When our own boys were young (9 months to a year, or so), I loved to sit them on my knee and pretend they were dummies and do a ventriloquist act. I would sort of bounce them and turn their head with the hand I was using to support their neck. It’s a pretty funny effect. Next time you hold a baby, try it. It will crack people up.
And then I remember him as the original host on Do You Trust Your Wife? which later became Who Do You Trust? Johnny Carson then took over the hosting job.
As a kid I didn’t think Bergen was all that great a ventriloquist because you could see his mouth moving all the time. I guess he was a great ventriloquist for radio, which, by the way, was pretty ground breaking in the 1930s. Think about it – putting a ventriloquist on the radio?
But as the years passed, I took on a whole new appreciation for Edgar Bergen’s genius.
His was not a kid’s act. His routines were not designed for a child’s birthday party or a Saturday morning show. His bits were smart and sophisticated, sassy and, at times, even a bit … shall we say, risqué?
He had great chemistry with his characters. Bergen appeared as the mild, almost timid father figure to Charlie’s witty, sarcastic, rebellious “son.” Their exchanges would fire past you at like lasers with Bergen going in and out of Charlie’s voice at an amazing clip.
It’s no wonder many in the radio audience thought Charlie was a real boy.
And who can forget Mortimer Snerd? What a great alter-ego to Charlie.
Mortimer was gracious and funny and completely innocent. He knew he was stupid, but because he was stupid, he didn’t care. Unlike the sarcastic Charlie, he never said an unkind word to anyone.
As a kid, of course, Mortimer was my favorite. Mortimer was more of a cartoon character. I still love it when I play the radio shows and his theme music comes on.
If you go to the Bergen and McCarthy page, I have included several great clips from their shows, including the infamous Mae West appearance in 1939 that got her banned from radio and almost cost Bergen his job with Chase and Sanborn.
Every long journey ever taken began with a first step. And every old time radio show began with a theme song and unique dialogue designed to instantly identify the show.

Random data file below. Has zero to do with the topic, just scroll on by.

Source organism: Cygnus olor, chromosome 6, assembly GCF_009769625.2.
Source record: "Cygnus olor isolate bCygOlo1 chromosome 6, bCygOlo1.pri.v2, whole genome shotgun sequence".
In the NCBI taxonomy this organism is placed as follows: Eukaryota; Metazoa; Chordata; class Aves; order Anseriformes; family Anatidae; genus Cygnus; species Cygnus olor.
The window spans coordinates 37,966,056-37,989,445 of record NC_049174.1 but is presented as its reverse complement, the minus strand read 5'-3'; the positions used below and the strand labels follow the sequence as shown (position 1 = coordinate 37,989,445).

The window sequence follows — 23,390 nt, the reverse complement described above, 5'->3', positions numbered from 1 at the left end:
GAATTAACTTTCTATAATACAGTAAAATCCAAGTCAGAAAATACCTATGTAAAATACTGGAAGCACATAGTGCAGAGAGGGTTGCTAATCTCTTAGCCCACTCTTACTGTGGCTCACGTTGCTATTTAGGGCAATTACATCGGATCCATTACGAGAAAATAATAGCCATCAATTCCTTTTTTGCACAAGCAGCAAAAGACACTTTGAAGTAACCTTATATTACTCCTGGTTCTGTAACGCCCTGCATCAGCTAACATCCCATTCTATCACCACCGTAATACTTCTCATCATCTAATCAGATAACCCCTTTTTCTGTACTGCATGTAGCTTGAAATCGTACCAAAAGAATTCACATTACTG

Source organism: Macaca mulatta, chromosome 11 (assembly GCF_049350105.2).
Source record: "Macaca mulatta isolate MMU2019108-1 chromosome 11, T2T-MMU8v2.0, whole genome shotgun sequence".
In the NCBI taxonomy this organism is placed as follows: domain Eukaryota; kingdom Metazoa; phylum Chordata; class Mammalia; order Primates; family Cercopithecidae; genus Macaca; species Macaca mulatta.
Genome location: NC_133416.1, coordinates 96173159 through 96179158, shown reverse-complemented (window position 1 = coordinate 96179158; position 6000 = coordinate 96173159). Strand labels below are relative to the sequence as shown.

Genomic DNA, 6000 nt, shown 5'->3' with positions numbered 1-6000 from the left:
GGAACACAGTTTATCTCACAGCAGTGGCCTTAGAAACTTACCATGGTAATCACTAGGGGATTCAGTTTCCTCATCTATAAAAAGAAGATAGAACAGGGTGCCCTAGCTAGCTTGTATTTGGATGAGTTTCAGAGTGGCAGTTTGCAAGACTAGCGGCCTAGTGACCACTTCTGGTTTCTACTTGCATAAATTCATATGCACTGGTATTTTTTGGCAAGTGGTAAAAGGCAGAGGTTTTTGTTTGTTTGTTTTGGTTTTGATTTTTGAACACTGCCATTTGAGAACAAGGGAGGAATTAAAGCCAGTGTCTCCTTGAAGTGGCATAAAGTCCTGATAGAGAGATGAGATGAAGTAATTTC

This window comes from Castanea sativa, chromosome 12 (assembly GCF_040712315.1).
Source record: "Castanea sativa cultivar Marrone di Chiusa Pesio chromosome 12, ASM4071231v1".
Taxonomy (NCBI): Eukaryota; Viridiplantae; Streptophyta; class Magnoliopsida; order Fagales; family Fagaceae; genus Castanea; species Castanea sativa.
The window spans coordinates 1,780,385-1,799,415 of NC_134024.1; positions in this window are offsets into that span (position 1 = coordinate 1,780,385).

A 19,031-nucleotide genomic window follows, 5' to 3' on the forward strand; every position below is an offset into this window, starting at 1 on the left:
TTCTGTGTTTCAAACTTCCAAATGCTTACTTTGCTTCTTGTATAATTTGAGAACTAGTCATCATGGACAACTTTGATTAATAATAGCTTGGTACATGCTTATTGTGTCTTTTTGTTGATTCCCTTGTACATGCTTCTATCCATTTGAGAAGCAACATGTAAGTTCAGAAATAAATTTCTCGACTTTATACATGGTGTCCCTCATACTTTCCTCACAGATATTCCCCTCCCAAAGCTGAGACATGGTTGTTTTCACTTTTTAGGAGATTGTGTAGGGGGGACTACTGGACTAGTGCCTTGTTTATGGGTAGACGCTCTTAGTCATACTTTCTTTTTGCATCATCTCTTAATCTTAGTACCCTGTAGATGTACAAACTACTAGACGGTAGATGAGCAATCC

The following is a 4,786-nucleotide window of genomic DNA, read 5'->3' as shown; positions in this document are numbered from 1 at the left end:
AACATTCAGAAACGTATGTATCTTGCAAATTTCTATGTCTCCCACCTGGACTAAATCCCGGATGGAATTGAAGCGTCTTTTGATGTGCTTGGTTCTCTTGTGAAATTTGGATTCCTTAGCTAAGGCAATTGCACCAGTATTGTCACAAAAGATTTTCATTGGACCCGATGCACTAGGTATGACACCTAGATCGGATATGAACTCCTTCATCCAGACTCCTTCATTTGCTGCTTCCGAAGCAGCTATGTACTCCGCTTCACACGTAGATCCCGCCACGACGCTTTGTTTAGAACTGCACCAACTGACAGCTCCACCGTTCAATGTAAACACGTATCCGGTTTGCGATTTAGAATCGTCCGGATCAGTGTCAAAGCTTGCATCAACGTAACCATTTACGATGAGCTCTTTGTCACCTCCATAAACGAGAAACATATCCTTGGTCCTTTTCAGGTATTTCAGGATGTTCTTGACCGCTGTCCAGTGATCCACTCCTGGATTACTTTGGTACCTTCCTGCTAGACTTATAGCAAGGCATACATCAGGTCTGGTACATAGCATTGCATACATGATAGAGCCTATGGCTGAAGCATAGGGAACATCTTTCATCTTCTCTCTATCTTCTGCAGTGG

That formula was true for all genres. Take westerns for instance. How did the famous old time radio westerns begin? Do you remember the theme song? The announcers opening words?
You say your memory is pretty good? Let’s see — here’s one for you:
- This first show was considered a juvenile western.
- It aired between 1942 and 1945 from New York City.
- The show was based on a character created by O’Henry.
- The two main stars were Jackson Beck and Louis Sorin.
- The main character was a romantic leading man, who, with his fat comedic partner, wandered around the west.
- The title character was a ladies man and always got the girl at the end.
Figure it out? Click the blue arrow to see if you are right!
If you are ready for another one?
When George Burns and Gracie Allen first appeared as a vaudeville team they were paid $5 per show.
George was the comedian and Gracie was the straight man, but when Gracie had a live audience she was hilarious.
George said in his book Gracie: A Love Story: “Gracie was transformed in front of a live audience. She said the lines differently on stage than in a rehearsal.” Her straight lines got more laughs than his punchlines.
Burns and Allen played the whistle stop circuits of vaudeville for three long years, appearing in one small town after another, with separate berths on the trains and separate rooms in the hotels. George wanted more.
George and Gracie were married on January 27, 1926, and the following year hit the big time with a long contract on the Keith circuit which payed them a whopping $750.00 a week.
But that was a pittance compared to the fortunes they would earn just a few years later on the radio.
Here is a clip from an appearance by Burns and Allen on the Kraft Music Hall starring Al Jolson. Gracie wants George to sing, but George is intimidated by singing in front of the great Jolson. In this clip Gracie is talking to Oscar Levant, a regular on the show —
Click the blue arrow to listen and continue reading. Click the link to pause, fast forward or reverse.
I intended to give this subject more space and time, and I will in the future.
However, in writing about Burns and Allen during the first week our blog was up, I found myself already mentioning three outstanding resources.
Whenever possible, we will call on Bill Bragg, Walden Hughes, and Frank Bresee.
Bill Bragg founded Yesterday USA over 25 years ago and, with the help of his wife Kim, still operates it today. All old time radio lovers owe a huge debt of gratitude to Bill.
Walden Hughes is a nationally recognized old time radio expert. He hosts three week-end shows on Yesterday USA and is responsible for organizing many old time radio conventions.
Frank Bresee has spent over 60 years directly involved in old time radio, either on the air or behind the scenes. His career began when he played the role as Little Beaver on The Red Ryder Radio Show in the 1940s.
I look forward to preparing feature articles on each of these individuals in the very near future.